We also asked the State Department about third country dual nationals with the seven countries, for instance Canadian-Iranians or British-Iraqi citizens.  The State Department directed us to check with Homeland Security. As of this writing, we have not heard a response. Meanwhile, the chaos continue.

Israeli Dual Nationals With Seven Restricted Countries

The US Embassy in Tel Aviv posted the following message which contradicts the information we received from the State Department on dual nationals:

Travelers with an existing valid visa in their Israeli passport may travel to the United States, even if they are also a national of or born in one of the seven restricted countries (Iraq, Iran, Libya, Somalia, Sudan, Syria, and Yemen). Embassy Tel Aviv will continue to process visa applications and issue visas to eligible visa applicants who apply with an Israeli passport, even if born in, or a dual national of, one of the seven restricted countries. Final authorization to enter the United States is always determined at the port of entry.

 

UK Dual Nationals With Seven Restricted Countries

The US Embassy in London said that “Dual nationals of the United Kingdom and one of these countries are exempt from the Executive Order when travelling on a valid United Kingdom passport and U.S. visa.” But the UKFCO has additional guidelines that seems to indicate point of origin as a factor, too, which adds to more confusion:

  • the Presidential executive order only applies to individuals travelling from one of the 7 named countries
  • if you are travelling to the US from anywhere other than one of those countries (for instance, the UK) the executive order does not apply to you and you will experience no extra checks regardless of your nationality or your place of birth
  • if you are a UK national who happens to be travelling from one of those countries to the US, then the order does not apply to you – even if you were born in one of those countries
  • if you are a dual citizen of one of those countries travelling to the US from OUTSIDE those countries then the order does not apply to you
  • The only dual nationals who might have extra checks are those coming from one of the 7 countries themselves – for example a UK-Libya dual national coming from Libya to the US.

Canadian Dual Nationals With Seven Restricted Countries

Media reports citing DHS and the State Department says that dual nationals with the seven countries will be refused entry. This is the same thing we were told.   Meanwhile, the Canadian Ambassador to the US said exactly the opposite. Canadian PM Justin Trudeau on Twitter also release a statement citing confirmation from NSA Mike Flynn that Canadian citizens including dual citizens will not be affected by the ban.

Welcome to big time confusion and chaos!

#

House Democrats Call on @StateDept to Resist Potential Political Witch-Hunts

Posted: 1:12 am ET

 

In October 2016, then candidate Donald Trump retweeted an editorial by the NYPost about what it calls the “State Department’s shadow government.” Trump’s Twitter archive also includes a few tweets about the “State Department” here, “embassy” here, and the term “ambassador” here. Given the tenor of his typical tweets, these tweets are normal in their abnormality, that is, they’re not unique in themselves.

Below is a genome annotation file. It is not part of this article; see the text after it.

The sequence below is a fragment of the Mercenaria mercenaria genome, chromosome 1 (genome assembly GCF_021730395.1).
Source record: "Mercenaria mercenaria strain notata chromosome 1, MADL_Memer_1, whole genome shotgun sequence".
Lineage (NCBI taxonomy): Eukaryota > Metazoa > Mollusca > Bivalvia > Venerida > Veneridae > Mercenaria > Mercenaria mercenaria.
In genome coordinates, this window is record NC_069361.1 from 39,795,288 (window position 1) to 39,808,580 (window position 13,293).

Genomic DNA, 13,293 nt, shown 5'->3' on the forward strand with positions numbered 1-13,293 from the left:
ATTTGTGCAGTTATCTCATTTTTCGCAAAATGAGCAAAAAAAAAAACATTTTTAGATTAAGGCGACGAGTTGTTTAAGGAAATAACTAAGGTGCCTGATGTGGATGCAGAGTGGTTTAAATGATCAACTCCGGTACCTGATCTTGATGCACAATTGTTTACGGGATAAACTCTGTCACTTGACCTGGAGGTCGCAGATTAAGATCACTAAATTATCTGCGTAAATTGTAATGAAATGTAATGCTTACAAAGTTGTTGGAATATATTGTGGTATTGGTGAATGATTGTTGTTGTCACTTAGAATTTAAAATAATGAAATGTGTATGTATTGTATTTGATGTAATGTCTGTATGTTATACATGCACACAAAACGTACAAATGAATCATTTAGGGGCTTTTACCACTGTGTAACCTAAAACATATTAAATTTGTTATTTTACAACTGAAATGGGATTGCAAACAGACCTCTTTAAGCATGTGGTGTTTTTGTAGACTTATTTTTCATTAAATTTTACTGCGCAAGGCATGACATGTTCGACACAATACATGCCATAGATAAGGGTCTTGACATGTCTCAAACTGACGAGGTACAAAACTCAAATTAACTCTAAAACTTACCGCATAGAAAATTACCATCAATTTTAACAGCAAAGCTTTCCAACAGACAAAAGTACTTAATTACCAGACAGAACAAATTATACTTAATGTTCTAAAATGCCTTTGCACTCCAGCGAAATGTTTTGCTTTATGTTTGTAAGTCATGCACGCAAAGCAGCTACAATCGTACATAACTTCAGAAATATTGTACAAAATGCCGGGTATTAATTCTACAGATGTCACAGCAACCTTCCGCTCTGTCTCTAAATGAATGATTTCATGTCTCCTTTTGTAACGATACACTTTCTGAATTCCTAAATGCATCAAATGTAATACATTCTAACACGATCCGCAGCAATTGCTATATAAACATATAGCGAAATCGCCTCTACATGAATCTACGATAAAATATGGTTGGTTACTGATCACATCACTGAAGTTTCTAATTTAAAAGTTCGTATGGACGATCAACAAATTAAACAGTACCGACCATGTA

Last week, there were reports that the Trump Transition asked the Department of Energy for a list of agency employees or contractors who attended meetings or conferences on climate change. The 74-point questionnaire (PDF) includes questions like “Can you provide a list of all Department of Energy employees or contractors who have attended any lnteragency Working Group on the Social Cost of Carbon meetings? Can you provide a list of when those meetings were and any materials distributed at those meetings, EPSA emails associated with those meetings, or materials created by Department employees or contractors in anticipation of or as a result of those meetings?”

The Department of Energy had since responded saying,  “We will be forthcoming with all publically-available information with the transition team. We will not be providing any individual names to the transition team.”

The report was concerning given the department history with the red scare and the lavender scare; we wondered where else the Transition Teams were seeking names. On December 14, CNN reported that Donald Trump’s transition team disavowed the questionnaire sent to the Energy Department requesting the names of employees working on climate change issues. “The questionnaire was not authorized or part of our standard protocol. The person who sent it has been properly counseled,” a Trump transition official told CNN.

We are not aware that a similar request was sent to the State Department. However, the Democratic members of the House Foreign Affairs Committee (HFAC) have already called on Secretary Kerry “to resist any attempt by the incoming Administration to single out individual employees who have worked in support of Obama Administration priorities.”  In their letter, 18 Committee members urged Secretary Kerry to follow suit with their Energy Department counterparts and refuse any such request.